Top Ten Tuesday is hosted by The Broke and The Bookish.
This week we are discussing books for people who _______________. Fill in the blanks. This is so hard because I really can’t choose just one category. I think “People Who Read” should cover it because a good book is a good book. But there are the snobs who think they can only read NYT Bestsellers or Adult Fiction, there are those who say they’d never read YA and assume I spend my days reading books about vampires and prom (I’d be SO okay with books about prom, truth be told). And then there are those who are stepping into YA, like my twelve year-old, but are at a loss for what books might be appropriate (because the ratings on YA books leave a bit to be desired). So I’m just going to make a couple of lists and explain.
For Those Who Would Never Read YA (Except When They Fell In Love With The Hunger Games Which, For Some Reason, They Think Doesn’t Count)
1. The Sky Is Everywhere by Jandy Nelson- Shocker, I know. I have recommended this book to everyone I know and those who’ve read it, they fell in love with it. I definitely think it’s more of a girl’s book, meaning, my husband isn’t going to borrow it and swoon over Joe Fontaine anytime soon, but still. Bat Bat.
2. The Fault in Our Stars by John Green- Ditto. You don’t have to be a John Green fan, a teenage girl, or a YA person to love this book. It’s okay to be afraid of the subject matter (I was), but you’ll be surprised how often you’ll smile.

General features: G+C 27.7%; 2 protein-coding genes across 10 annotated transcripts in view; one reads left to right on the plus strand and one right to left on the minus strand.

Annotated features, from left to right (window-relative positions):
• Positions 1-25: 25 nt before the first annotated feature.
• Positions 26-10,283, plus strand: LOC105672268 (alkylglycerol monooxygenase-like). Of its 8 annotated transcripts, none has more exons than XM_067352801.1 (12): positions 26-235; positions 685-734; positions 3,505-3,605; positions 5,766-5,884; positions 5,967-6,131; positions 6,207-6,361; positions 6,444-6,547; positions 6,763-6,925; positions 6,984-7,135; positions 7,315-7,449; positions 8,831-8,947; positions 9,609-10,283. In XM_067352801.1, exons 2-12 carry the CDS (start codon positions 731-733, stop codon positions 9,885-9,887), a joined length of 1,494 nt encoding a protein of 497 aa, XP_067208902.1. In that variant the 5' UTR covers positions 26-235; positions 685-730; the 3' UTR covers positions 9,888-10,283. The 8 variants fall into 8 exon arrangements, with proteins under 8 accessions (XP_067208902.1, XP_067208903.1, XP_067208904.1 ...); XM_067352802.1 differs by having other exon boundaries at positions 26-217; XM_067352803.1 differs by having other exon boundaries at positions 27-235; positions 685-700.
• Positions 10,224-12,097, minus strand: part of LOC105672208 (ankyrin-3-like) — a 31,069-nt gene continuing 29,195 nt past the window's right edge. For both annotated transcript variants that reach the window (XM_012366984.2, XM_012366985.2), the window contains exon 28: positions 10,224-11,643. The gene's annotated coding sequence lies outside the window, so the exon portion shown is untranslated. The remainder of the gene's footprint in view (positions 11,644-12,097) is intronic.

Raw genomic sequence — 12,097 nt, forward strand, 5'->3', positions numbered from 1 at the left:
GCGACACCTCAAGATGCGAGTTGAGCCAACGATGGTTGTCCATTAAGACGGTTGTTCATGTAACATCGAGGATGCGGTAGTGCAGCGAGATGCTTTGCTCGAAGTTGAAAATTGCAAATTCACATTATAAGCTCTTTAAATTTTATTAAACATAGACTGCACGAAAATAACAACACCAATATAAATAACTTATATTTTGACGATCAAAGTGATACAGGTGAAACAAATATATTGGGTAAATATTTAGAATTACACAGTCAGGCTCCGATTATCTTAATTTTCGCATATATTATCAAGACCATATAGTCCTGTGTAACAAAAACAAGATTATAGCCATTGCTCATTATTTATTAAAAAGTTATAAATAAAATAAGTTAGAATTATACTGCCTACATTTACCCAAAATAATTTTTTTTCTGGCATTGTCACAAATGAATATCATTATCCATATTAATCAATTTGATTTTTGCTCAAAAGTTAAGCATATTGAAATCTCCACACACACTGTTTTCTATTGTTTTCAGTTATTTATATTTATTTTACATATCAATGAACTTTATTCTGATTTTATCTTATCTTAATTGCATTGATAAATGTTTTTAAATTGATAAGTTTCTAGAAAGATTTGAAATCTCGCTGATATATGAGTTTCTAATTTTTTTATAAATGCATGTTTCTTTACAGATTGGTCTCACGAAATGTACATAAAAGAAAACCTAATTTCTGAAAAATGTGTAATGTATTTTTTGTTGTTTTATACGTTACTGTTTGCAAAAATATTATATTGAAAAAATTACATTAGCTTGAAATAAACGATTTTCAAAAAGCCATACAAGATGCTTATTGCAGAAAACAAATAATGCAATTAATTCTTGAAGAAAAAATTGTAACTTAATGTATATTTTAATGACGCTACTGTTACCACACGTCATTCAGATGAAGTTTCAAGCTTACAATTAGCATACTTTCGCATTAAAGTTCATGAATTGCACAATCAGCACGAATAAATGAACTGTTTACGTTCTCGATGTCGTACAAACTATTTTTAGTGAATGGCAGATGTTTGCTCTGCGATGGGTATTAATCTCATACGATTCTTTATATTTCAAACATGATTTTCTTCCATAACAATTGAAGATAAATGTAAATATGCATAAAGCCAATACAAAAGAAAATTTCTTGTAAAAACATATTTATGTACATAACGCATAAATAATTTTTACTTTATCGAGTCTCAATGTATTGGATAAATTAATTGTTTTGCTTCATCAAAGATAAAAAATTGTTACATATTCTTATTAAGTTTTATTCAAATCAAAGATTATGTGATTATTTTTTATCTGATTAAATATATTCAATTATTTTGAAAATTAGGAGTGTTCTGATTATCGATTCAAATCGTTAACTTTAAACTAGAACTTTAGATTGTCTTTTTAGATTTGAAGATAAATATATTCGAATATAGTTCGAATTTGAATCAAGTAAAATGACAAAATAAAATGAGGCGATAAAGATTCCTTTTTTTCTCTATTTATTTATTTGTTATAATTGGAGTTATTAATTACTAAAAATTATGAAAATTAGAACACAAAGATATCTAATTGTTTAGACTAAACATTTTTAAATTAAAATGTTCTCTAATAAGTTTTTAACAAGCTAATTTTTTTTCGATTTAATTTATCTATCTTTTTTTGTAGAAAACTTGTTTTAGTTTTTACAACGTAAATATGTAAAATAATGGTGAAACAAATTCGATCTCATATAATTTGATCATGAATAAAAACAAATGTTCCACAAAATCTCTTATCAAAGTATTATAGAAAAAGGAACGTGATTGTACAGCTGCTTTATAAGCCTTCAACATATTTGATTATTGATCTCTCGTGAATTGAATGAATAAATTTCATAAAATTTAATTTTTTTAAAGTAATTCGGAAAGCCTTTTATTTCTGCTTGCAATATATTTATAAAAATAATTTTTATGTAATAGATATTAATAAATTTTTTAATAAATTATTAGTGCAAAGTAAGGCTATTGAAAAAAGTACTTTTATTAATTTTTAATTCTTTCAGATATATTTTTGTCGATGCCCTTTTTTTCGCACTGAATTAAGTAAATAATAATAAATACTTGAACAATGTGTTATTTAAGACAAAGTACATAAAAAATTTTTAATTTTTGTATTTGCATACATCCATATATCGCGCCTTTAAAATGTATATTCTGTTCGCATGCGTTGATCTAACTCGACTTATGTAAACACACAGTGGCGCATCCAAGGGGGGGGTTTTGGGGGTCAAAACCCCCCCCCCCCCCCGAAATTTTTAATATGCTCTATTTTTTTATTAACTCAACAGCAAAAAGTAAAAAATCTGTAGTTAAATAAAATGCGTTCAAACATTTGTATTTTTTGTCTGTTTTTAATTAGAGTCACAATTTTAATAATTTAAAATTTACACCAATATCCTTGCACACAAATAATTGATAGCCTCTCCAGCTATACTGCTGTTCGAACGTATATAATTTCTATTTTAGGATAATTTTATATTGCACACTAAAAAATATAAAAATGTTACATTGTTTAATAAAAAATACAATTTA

3. Divergent by Veronica Roth- I’ve always loved this series more than THG. I’m not sure why exactly, as both are well-done. This one spoke to me more, I guess. And what a stellar group of characters.
4. If I Stay/ Where She Went by Gayle Forman- Even the Tin Man will love these books. I think you can relate to it as a story about being a parent, about being a sister, or a girlfriend, or best friend. I don’t see how genres make a difference here.
6. The Giver by Lois Lowry- I think people avoid this sometimes because it’s more of a middle grade book, but what a unique, powerful story. I read it for the first time this year (at the hastening of my daughter) and loved it.
7. Eleanor & Park by Rainbow Rowell- The love story will appeal to most people, and there’s such good writing here, such wit, such pain, and fantastic music references. I think it will especially appeal to anyone raised around the time period of the 1980’s.
For Those Not Ready To Read Certain Things
I have a twelve year-old daughter, and have a Girl Scout troop full of girls who peruse my bookshelves and borrow things on a regular basis (though they mock my Michael Moscovitz crush…because I haven’t let them read it yet!). There are so many books they will love one day, but now is not quite the time for them. While I’m not a proponent of censorship in any way, I do feel age and content should be taken into consideration. It shocks me how graphic certain books can be, many labeled 14 and Up, the highest YA rating. In fact, I recently read a book for 13 and Up and it included pretty graphic oral sex scenes. Eeeks! I’m not against the content overall or the author’s right to put it there, but as a parent, I would like monitor what my kids read for as long as possible.
Here is what I recommend to my girls who have outgrown Superfudge and want to move on from Harry Potter and Percy Jackson into books with romance or ones with protagonists like them. These girls have been there, done that with The Hunger Games and Divergent are ready to explore a bit more. Please keep in mind that on this list there is still some language, kissing, possibly mentions of sex, but nothing graphic or over the top (my own daughter has read all but number 5).
Two lists in one week? I think that’s good for now. Happy Tuesday!